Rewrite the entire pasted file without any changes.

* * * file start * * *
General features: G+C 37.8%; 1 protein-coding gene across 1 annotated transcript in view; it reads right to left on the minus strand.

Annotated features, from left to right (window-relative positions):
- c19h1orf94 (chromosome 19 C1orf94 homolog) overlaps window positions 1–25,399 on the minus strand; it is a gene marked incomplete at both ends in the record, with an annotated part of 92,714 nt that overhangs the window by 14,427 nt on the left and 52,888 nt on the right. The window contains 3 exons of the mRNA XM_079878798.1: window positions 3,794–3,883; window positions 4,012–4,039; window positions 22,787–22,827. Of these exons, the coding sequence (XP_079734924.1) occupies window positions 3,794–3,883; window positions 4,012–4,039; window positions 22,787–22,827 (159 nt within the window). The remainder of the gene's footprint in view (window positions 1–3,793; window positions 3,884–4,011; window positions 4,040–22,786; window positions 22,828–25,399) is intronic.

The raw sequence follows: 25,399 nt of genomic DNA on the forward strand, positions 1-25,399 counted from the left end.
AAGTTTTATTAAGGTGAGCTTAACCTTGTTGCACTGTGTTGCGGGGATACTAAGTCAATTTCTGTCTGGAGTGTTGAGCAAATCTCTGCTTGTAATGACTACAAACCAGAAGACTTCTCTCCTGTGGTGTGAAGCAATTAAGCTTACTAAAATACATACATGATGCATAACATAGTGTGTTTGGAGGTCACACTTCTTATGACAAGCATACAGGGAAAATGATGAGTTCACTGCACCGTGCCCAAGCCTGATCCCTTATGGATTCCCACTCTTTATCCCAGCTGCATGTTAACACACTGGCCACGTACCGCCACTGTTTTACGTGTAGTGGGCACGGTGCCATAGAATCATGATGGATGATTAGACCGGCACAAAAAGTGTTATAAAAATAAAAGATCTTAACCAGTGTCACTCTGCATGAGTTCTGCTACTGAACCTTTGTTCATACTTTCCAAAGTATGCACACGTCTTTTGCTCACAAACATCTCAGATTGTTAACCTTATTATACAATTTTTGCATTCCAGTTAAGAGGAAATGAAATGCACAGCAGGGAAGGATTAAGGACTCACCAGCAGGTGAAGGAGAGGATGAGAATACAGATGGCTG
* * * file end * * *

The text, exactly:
General features: G+C 37.8%; 1 protein-coding gene across 1 annotated transcript in view; it reads right to left on the minus strand.

Annotated features, from left to right (window-relative positions):
- c19h1orf94 (chromosome 19 C1orf94 homolog) overlaps window positions 1–25,399 on the minus strand; it is a gene marked incomplete at both ends in the record, with an annotated part of 92,714 nt that overhangs the window by 14,427 nt on the left and 52,888 nt on the right. The window contains 3 exons of the mRNA XM_079878798.1: window positions 3,794–3,883; window positions 4,012–4,039; window positions 22,787–22,827. Of these exons, the coding sequence (XP_079734924.1) occupies window positions 3,794–3,883; window positions 4,012–4,039; window positions 22,787–22,827 (159 nt within the window). The remainder of the gene's footprint in view (window positions 1–3,793; window positions 3,884–4,011; window positions 4,040–22,786; window positions 22,828–25,399) is intronic.

The raw sequence follows: 25,399 nt of genomic DNA on the forward strand, positions 1-25,399 counted from the left end.
AAGTTTTATTAAGGTGAGCTTAACCTTGTTGCACTGTGTTGCGGGGATACTAAGTCAATTTCTGTCTGGAGTGTTGAGCAAATCTCTGCTTGTAATGACTACAAACCAGAAGACTTCTCTCCTGTGGTGTGAAGCAATTAAGCTTACTAAAATACATACATGATGCATAACATAGTGTGTTTGGAGGTCACACTTCTTATGACAAGCATACAGGGAAAATGATGAGTTCACTGCACCGTGCCCAAGCCTGATCCCTTATGGATTCCCACTCTTTATCCCAGCTGCATGTTAACACACTGGCCACGTACCGCCACTGTTTTACGTGTAGTGGGCACGGTGCCATAGAATCATGATGGATGATTAGACCGGCACAAAAAGTGTTATAAAAATAAAAGATCTTAACCAGTGTCACTCTGCATGAGTTCTGCTACTGAACCTTTGTTCATACTTTCCAAAGTATGCACACGTCTTTTGCTCACAAACATCTCAGATTGTTAACCTTATTATACAATTTTTGCATTCCAGTTAAGAGGAAATGAAATGCACAGCAGGGAAGGATTAAGGACTCACCAGCAGGTGAAGGAGAGGATGAGAATACAGATGGCTG